[Dioceses of Northwest Pennsylvania and Western New York] When she first realized that her church, like others across the country, would be closing its doors during the COVID-19 pandemic, Jenn Campbell of Trinity Memorial Episcopal Church in Warren, Pennsylvania, thought first of the clients of her diapers and feminine hygiene ministry.
“I broke into tears,” she said. “And it wasn’t me I was worried about, it was the recipients. I’m thinking, if they can’t come in, how do I meet their needs? People need diapers whether there’s COVID-19 or not.”
The Diapers & Such Ministry helps people in Warren County who are in need of toilet paper, feminine hygiene items and disposable baby diapers. Started six years ago, the program served 100 families in 2019.
“It was born out of my own personal struggles,” Campbell said. “I don’t have kids, but I’ve lived in poverty pretty much my entire adult life because I have a permanent disability. I see my family and friends that struggle to afford diapers. And for me personally, I struggled to afford feminine products, and I thought, I wonder if there’s anybody out there who helps with this?”
She contacted the local Salvation Army office and a local pregnancy support center, both of which were well aware of the needs she described. “They said, ‘you’ll probably be inundated if you start this.’ That was kind of the general consensus. Everybody said, ‘Yes there’s a need, and we get requests, but we can’t meet the need.’ And that was kind of the final straw. I said, OK, nobody in town’s doing this, I’m going to see if I can make it happen.”
Next, Campbell approached Trinity’s vicar, the Rev. Matthew Scott. “I told him my basic idea was to collect and distribute diapers, wipes, toilet paper, basic necessities that can’t be bought with food stamps or WIC benefits,” Campbell said, referring to Women, Infants and Children, the federally-supported supplemental nutrition program.
Scott said he was “floored” to learn of the restrictions that prevented women from buying such essential items. “When I heard this, I had two young children who were out of diapers at that point, and I was just horrified,” he said. “Jenn developed a ministry pretty rapidly. She has this ability to deliver and to communicate.”
Presented initially at Trinity’s annual meeting, the idea for the ministry did not take off with the congregation right way. Campbell was persistent, however, and eventually used her own birthday as an opportunity to raise the initial funds for the project.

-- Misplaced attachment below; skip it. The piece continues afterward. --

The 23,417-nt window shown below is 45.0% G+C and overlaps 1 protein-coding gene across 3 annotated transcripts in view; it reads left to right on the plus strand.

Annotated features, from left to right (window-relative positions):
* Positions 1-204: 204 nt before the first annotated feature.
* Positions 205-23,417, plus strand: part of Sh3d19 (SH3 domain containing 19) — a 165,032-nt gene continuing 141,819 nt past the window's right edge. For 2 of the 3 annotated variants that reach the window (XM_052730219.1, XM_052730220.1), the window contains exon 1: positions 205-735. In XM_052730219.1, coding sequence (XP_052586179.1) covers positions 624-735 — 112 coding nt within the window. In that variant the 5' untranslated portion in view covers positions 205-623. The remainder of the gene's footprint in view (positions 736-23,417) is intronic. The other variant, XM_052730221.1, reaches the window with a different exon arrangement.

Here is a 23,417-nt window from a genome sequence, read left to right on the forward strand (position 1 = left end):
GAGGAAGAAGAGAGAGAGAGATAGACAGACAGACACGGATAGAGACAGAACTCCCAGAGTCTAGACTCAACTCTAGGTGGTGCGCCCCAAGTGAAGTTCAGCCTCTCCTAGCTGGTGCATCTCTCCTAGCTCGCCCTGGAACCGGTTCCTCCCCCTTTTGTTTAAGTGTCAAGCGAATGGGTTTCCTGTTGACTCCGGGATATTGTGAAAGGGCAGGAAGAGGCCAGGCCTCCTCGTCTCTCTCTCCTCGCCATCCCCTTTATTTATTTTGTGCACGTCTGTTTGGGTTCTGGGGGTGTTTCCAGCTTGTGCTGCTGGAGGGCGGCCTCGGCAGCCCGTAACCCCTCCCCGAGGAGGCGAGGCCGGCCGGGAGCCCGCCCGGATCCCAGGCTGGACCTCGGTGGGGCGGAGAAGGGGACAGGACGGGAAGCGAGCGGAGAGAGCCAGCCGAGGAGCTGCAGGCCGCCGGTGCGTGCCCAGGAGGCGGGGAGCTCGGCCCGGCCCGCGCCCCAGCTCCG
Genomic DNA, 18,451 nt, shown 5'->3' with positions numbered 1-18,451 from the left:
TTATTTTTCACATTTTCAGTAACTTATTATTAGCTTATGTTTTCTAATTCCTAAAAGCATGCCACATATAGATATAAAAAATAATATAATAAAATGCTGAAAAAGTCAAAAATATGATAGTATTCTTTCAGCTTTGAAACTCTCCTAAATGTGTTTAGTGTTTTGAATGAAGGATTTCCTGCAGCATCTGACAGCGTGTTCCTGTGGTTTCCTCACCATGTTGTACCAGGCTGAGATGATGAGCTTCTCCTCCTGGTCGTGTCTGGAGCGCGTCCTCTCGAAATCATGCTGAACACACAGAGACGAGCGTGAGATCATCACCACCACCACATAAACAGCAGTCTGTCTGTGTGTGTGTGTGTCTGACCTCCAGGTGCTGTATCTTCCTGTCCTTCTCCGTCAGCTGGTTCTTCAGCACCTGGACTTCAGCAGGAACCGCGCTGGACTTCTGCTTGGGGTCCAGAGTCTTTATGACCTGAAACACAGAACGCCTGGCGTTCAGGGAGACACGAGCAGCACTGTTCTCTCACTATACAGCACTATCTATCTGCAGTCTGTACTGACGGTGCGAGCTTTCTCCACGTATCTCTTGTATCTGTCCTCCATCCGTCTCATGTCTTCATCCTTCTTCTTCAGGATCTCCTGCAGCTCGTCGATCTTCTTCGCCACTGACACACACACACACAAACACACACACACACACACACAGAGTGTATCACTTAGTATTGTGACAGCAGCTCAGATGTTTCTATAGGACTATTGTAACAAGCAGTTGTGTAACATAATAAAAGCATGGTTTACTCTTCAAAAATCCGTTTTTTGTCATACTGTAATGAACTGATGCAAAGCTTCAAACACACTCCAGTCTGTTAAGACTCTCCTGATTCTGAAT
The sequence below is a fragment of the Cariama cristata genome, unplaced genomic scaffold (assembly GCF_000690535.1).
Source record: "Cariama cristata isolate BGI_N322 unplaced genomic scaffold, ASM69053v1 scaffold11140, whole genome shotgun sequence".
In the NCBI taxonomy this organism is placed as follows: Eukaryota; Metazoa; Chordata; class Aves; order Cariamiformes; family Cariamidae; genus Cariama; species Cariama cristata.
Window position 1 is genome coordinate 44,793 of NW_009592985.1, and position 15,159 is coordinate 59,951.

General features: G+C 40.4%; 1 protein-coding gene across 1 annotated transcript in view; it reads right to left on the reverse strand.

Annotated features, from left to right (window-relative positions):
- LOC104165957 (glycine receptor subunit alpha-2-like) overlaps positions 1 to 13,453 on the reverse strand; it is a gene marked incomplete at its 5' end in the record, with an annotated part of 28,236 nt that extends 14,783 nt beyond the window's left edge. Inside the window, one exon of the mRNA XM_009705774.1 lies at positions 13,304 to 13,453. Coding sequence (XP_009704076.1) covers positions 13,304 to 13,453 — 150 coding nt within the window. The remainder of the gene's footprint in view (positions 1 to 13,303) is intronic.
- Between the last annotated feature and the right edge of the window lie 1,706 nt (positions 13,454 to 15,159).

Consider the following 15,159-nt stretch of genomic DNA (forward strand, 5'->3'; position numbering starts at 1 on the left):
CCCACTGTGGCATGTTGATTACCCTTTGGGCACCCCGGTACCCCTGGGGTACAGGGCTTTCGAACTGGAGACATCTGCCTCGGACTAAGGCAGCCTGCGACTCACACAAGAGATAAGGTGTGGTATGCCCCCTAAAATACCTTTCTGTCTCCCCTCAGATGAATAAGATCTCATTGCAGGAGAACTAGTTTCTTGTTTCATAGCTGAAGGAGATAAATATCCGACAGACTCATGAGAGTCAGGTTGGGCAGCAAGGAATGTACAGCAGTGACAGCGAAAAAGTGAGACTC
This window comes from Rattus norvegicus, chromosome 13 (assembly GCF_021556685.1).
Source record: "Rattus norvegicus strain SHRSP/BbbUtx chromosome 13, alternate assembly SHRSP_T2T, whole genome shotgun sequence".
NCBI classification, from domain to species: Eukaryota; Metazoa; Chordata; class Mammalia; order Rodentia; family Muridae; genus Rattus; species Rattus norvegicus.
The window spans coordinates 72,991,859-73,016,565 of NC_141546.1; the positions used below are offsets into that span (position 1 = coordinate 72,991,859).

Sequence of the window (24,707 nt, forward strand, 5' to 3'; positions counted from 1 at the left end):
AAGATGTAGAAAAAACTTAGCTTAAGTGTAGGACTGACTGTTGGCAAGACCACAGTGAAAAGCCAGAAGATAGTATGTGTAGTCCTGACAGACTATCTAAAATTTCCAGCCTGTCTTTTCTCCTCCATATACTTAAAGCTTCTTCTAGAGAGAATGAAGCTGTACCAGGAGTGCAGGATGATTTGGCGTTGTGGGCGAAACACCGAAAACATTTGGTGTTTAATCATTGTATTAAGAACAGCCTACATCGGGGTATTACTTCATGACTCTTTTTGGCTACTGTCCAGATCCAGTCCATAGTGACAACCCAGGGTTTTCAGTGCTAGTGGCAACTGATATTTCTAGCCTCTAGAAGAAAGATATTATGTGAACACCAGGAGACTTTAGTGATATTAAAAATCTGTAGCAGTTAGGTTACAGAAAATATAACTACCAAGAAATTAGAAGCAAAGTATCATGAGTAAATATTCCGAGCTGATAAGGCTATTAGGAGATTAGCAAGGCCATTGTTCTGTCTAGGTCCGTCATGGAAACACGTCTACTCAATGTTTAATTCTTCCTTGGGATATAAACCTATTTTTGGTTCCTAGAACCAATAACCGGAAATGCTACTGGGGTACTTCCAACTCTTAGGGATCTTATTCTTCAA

“I bought a birthday cake and brought it to church and said, If you donate something you can have a piece of cake,” she said. “The response was tremendous. It was overwhelmingly tremendous. And I pretty much fully stocked the ministry and was ready to go at the end of that day.”
Before the pandemic, the parish placed signs outside the church once a week, and clients were able to walk in, provide basic information and receive whatever they needed. When COVID-19 hit, Campbell asked Scott if the ministry should be put on hold. Scott was not sure. “But after talking to the bishop, I decided this was actually a life-sustaining ministry, and we can find ways to do our best to provide it,” he said.
Looking for a safe way to continue, Campbell found a Facebook Group called Helping Hands of Warren County. She asked the group administrator if she could post an item about Diapers and Such. “And the person that owns the group replied and said, ‘I tell you what, I’ll donate a couple hours a week to do deliveries.’ So I went back to Matthew and said, I have a volunteer who’s willing to do delivery, and he knows the area.”
People in need of diapers (and such) can contact the parish by phone to arrange a delivery. As Warren County moves into the yellow phase of Pennsylvania’s reopening plan, modified in-person service may resume, either at the church door or curbside when the weather is right, Scott said.
Reflecting on the people who come to her for basic necessities like toilet paper, Campbell wonders how the pandemic will affect her ministry as more people in Warren County face financial hardship. “I think about how people that have money and have lived comfortably for a while, who may have suddenly found themselves basically in my shoes or possibly worse off,” she said. “There are people who’ve lost jobs and they’ve never been in this situation in their life.”
While Campbell is thrilled that her ministry has continued during the pandemic, the joy is tinged with sadness. “There was that feeling of disconnect because for the last six years before COVID-19, I literally interacted with every single person face-to-face,” she said. “I got to know a little bit about their families and their struggles and some of their stories. And I see these people that look like they’re trampled by life.
“I start by asking basic questions about what they need, and then I give them a bag and they say, ‘You’re giving me all this?’ People are so grateful, even though it’s not a lot. I love what I do. I wouldn’t trade it for the world. I knew there was a need when I started, but I didn’t fully realize how deep the need was.”